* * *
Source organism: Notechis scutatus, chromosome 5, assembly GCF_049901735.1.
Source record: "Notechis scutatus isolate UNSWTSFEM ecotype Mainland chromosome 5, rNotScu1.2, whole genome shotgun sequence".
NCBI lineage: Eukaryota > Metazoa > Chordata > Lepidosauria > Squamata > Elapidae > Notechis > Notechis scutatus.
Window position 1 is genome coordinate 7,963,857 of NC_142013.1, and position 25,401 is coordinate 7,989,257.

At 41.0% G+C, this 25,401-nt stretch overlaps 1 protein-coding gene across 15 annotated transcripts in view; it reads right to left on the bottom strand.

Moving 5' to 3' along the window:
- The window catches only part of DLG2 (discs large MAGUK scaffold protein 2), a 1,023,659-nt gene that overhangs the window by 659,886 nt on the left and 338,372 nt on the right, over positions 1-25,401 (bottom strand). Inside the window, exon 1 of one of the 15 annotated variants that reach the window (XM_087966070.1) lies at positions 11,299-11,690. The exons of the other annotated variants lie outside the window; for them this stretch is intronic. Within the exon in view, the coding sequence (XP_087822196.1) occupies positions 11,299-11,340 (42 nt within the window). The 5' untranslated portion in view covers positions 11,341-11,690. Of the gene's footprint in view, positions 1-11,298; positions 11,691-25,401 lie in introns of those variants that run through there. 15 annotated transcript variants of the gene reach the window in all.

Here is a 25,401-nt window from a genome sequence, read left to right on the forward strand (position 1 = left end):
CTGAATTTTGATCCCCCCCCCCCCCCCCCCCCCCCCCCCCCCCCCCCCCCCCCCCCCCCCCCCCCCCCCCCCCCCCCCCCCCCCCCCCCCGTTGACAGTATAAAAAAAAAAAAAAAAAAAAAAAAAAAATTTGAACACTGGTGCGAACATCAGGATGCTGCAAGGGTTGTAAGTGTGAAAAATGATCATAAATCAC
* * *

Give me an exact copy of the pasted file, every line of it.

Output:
Source organism: Notechis scutatus, chromosome 5, assembly GCF_049901735.1.
Source record: "Notechis scutatus isolate UNSWTSFEM ecotype Mainland chromosome 5, rNotScu1.2, whole genome shotgun sequence".
NCBI lineage: Eukaryota > Metazoa > Chordata > Lepidosauria > Squamata > Elapidae > Notechis > Notechis scutatus.
Window position 1 is genome coordinate 7,963,857 of NC_142013.1, and position 25,401 is coordinate 7,989,257.

At 41.0% G+C, this 25,401-nt stretch overlaps 1 protein-coding gene across 15 annotated transcripts in view; it reads right to left on the bottom strand.

Moving 5' to 3' along the window:
- The window catches only part of DLG2 (discs large MAGUK scaffold protein 2), a 1,023,659-nt gene that overhangs the window by 659,886 nt on the left and 338,372 nt on the right, over positions 1-25,401 (bottom strand). Inside the window, exon 1 of one of the 15 annotated variants that reach the window (XM_087966070.1) lies at positions 11,299-11,690. The exons of the other annotated variants lie outside the window; for them this stretch is intronic. Within the exon in view, the coding sequence (XP_087822196.1) occupies positions 11,299-11,340 (42 nt within the window). The 5' untranslated portion in view covers positions 11,341-11,690. Of the gene's footprint in view, positions 1-11,298; positions 11,691-25,401 lie in introns of those variants that run through there. 15 annotated transcript variants of the gene reach the window in all.

Here is a 25,401-nt window from a genome sequence, read left to right on the forward strand (position 1 = left end):
CTGAATTTTGATCCCCCCCCCCCCCCCCCCCCCCCCCCCCCCCCCCCCCCCCCCCCCCCCCCCCCCCCCCCCCCCCCCCCCCCCCCCCCCGTTGACAGTATAAAAAAAAAAAAAAAAAAAAAAAAAAAATTTGAACACTGGTGCGAACATCAGGATGCTGCAAGGGTTGTAAGTGTGAAAAATGATCATAAATCAC